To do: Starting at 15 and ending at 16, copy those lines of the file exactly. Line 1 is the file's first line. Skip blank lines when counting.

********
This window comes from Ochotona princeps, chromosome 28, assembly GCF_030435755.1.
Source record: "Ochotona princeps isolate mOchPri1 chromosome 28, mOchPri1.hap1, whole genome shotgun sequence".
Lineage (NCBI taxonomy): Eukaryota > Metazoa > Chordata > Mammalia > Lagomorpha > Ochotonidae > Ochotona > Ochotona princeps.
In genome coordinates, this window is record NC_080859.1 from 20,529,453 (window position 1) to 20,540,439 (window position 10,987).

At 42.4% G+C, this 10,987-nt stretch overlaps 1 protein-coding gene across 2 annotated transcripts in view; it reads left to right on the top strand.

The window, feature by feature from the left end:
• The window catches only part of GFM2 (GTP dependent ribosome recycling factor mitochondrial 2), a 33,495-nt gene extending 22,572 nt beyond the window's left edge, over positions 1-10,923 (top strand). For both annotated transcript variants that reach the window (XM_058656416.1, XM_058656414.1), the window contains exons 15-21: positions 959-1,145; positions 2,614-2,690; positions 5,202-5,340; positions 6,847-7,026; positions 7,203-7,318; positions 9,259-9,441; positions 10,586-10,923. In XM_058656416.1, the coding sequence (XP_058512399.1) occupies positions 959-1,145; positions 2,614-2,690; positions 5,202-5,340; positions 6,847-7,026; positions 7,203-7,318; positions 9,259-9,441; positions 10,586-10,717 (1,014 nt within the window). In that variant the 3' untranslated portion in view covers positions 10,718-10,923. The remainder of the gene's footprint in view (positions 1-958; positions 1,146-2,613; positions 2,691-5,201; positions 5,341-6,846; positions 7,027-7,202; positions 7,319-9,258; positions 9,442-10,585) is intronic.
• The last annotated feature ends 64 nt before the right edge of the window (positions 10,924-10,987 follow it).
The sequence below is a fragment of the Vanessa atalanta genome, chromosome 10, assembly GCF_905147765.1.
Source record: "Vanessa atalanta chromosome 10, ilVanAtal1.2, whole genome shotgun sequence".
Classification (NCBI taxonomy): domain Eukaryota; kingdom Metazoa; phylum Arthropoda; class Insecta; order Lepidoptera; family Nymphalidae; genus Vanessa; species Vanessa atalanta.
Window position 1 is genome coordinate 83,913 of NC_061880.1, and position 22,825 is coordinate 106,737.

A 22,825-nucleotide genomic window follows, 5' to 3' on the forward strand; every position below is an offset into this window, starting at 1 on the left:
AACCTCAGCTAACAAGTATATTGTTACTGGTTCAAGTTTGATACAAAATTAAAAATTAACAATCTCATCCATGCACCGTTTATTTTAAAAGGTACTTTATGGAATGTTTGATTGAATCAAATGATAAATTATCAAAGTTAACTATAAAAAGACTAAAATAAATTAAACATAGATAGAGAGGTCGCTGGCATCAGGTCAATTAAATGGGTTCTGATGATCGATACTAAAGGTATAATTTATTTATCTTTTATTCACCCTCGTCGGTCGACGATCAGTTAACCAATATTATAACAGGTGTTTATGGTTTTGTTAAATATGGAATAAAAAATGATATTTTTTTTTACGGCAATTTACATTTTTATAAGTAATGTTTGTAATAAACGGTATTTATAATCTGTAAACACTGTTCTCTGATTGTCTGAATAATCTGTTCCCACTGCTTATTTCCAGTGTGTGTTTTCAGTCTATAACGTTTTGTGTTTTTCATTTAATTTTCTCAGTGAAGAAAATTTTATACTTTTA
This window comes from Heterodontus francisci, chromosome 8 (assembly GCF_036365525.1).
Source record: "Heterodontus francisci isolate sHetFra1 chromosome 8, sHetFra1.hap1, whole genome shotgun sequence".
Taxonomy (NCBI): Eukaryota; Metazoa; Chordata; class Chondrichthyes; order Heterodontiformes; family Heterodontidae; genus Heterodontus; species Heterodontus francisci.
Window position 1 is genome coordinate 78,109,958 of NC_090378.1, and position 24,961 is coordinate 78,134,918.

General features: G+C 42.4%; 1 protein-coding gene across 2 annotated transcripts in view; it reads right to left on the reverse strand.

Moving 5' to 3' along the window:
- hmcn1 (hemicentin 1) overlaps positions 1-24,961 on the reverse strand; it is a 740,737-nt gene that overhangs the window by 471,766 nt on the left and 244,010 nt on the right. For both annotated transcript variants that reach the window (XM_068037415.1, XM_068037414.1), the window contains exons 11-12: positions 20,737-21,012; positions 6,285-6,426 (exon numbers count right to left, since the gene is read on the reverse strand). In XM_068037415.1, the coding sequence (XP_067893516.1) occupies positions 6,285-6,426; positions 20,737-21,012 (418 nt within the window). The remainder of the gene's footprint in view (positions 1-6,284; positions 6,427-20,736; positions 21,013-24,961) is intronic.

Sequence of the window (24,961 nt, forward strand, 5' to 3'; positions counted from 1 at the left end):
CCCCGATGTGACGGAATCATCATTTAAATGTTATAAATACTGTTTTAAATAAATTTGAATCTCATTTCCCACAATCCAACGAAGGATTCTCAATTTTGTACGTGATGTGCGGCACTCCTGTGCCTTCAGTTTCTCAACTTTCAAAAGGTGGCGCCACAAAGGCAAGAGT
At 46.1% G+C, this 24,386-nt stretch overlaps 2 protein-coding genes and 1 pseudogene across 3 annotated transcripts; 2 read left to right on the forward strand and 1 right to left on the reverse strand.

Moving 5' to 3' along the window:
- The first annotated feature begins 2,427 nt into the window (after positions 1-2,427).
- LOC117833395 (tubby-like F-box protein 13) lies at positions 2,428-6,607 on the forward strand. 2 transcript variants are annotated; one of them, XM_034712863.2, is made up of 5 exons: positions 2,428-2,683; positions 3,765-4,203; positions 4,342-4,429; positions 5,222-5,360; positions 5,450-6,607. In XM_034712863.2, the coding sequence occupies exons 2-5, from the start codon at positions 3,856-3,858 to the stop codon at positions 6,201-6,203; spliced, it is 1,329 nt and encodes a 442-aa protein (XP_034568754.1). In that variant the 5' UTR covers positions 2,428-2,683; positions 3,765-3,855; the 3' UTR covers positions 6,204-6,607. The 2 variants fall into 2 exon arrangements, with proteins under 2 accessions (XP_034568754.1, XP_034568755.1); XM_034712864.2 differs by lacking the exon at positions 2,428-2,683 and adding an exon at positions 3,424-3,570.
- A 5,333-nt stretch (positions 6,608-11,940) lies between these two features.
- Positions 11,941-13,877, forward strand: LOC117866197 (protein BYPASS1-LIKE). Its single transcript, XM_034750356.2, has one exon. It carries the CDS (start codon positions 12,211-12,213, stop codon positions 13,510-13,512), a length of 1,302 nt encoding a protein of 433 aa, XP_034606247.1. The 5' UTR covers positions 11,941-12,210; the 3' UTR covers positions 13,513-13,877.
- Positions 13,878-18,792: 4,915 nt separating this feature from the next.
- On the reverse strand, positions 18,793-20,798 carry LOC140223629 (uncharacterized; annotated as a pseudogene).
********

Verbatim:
This window comes from Heterodontus francisci, chromosome 8 (assembly GCF_036365525.1).
Source record: "Heterodontus francisci isolate sHetFra1 chromosome 8, sHetFra1.hap1, whole genome shotgun sequence".